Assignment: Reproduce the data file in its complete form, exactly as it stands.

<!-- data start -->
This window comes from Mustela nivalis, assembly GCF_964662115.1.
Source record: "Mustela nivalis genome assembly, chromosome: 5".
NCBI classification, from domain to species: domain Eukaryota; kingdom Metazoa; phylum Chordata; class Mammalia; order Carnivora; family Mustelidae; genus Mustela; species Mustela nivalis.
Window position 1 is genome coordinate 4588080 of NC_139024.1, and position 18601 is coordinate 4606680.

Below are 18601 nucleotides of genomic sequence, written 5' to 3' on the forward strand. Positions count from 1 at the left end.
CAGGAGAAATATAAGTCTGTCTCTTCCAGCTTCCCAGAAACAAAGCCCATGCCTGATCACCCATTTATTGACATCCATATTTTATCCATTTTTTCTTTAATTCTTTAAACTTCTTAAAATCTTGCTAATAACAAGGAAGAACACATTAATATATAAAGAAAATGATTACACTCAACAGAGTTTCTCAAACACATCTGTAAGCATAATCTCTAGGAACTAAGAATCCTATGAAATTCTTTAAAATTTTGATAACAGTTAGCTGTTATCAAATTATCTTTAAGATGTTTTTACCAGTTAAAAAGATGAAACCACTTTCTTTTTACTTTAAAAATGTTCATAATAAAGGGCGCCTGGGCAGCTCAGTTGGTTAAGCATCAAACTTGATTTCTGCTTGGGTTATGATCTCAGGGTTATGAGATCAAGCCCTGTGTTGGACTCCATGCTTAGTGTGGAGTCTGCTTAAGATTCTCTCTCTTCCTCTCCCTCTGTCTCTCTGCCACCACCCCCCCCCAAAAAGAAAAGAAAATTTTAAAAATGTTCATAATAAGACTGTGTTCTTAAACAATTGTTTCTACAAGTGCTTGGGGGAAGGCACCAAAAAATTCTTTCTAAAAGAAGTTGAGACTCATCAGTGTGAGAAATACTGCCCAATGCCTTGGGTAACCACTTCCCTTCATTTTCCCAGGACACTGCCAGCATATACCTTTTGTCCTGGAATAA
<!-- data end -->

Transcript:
This window comes from Mustela nivalis, assembly GCF_964662115.1.
Source record: "Mustela nivalis genome assembly, chromosome: 5".
NCBI classification, from domain to species: domain Eukaryota; kingdom Metazoa; phylum Chordata; class Mammalia; order Carnivora; family Mustelidae; genus Mustela; species Mustela nivalis.
Window position 1 is genome coordinate 4588080 of NC_139024.1, and position 18601 is coordinate 4606680.

Below are 18601 nucleotides of genomic sequence, written 5' to 3' on the forward strand. Positions count from 1 at the left end.
CAGGAGAAATATAAGTCTGTCTCTTCCAGCTTCCCAGAAACAAAGCCCATGCCTGATCACCCATTTATTGACATCCATATTTTATCCATTTTTTCTTTAATTCTTTAAACTTCTTAAAATCTTGCTAATAACAAGGAAGAACACATTAATATATAAAGAAAATGATTACACTCAACAGAGTTTCTCAAACACATCTGTAAGCATAATCTCTAGGAACTAAGAATCCTATGAAATTCTTTAAAATTTTGATAACAGTTAGCTGTTATCAAATTATCTTTAAGATGTTTTTACCAGTTAAAAAGATGAAACCACTTTCTTTTTACTTTAAAAATGTTCATAATAAAGGGCGCCTGGGCAGCTCAGTTGGTTAAGCATCAAACTTGATTTCTGCTTGGGTTATGATCTCAGGGTTATGAGATCAAGCCCTGTGTTGGACTCCATGCTTAGTGTGGAGTCTGCTTAAGATTCTCTCTCTTCCTCTCCCTCTGTCTCTCTGCCACCACCCCCCCCCAAAAAGAAAAGAAAATTTTAAAAATGTTCATAATAAGACTGTGTTCTTAAACAATTGTTTCTACAAGTGCTTGGGGGAAGGCACCAAAAAATTCTTTCTAAAAGAAGTTGAGACTCATCAGTGTGAGAAATACTGCCCAATGCCTTGGGTAACCACTTCCCTTCATTTTCCCAGGACACTGCCAGCATATACCTTTTGTCCTGGAATAA